The Five Percent Difference by Cindy Stradling CSP, CPC
When we need to make a change in our work life, we frequently believe we must make big changes in order to see results. Often measurable results can be gained with tweaks, as opposed to drastic changes. Making a five percent change in your intention at work often leads to much more than a five percent gain. Here are some examples:
• If you spend 60 minutes per day socializing with other employees, and you cut that time by five percent, you gain 3 minutes per day. At the end of the month, you’ve put in one extra hour of work. If you spent that extra hour, for example, making cold calls, could you increase your sales? Or, could you get home a little earlier on Friday nights? Three minutes a day seems miniscule, but it can add up quickly.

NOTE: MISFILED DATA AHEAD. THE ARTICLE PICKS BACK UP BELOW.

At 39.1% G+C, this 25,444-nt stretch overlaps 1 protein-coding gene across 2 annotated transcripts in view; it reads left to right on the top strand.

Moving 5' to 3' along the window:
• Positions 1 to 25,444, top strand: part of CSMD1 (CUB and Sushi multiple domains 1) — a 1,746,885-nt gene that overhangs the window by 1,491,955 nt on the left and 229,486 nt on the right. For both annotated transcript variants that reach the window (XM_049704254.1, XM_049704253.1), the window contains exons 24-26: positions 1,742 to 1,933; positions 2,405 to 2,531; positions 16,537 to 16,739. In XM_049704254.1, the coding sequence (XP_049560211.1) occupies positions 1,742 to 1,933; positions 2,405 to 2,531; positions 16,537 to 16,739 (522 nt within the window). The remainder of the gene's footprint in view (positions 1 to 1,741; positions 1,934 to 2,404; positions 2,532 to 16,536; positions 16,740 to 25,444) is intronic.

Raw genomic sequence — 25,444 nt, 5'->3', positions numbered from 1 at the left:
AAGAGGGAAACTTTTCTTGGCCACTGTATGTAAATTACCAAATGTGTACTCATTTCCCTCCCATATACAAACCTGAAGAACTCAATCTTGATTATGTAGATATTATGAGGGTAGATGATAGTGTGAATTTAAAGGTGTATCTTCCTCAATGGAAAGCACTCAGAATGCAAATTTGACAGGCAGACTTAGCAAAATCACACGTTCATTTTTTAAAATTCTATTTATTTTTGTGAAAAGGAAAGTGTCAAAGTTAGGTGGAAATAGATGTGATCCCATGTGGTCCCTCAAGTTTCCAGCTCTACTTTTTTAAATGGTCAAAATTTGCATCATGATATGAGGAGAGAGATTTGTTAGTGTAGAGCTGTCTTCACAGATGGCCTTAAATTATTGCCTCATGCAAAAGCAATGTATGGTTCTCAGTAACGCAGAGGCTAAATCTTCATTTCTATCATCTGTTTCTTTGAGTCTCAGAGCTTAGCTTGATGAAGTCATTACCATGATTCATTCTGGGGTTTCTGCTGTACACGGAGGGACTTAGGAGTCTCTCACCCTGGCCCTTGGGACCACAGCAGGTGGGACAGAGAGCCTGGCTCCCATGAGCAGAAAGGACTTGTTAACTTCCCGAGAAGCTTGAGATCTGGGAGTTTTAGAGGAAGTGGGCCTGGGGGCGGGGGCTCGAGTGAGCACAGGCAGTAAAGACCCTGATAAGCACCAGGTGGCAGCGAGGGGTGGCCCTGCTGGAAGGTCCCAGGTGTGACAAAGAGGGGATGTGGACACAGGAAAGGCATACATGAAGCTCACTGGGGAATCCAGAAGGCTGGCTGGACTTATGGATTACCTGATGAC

• Consider the time you spend doing repetitive tasks, as well. Tasks like sending reminder emails to customers, for example, can seem quick, but can actually take up quite a bit of time over the period of a week. Could you automate those emails, or set up email templates that would cut your time by even five percent? Remember that five percent of a 40 hour work week is two hours, which is a significant chunk of time to regain for using toward more important tasks.
Focusing five percent more is difficult to quantify. However, most of us can find little time wasters in our day if we take an honest look. Getting rid of these time wasters and increasing your focus on the work at hand produces measurable results over time.
Spend some time taking a look at how you spend your day at work. It’s likely that you can find areas where giving five percent more intention would really pay off. Whether you use that time for increasing productivity or just to help you cut out the excess hours you’re working, you’ll be amazed at how much five percent can really buy.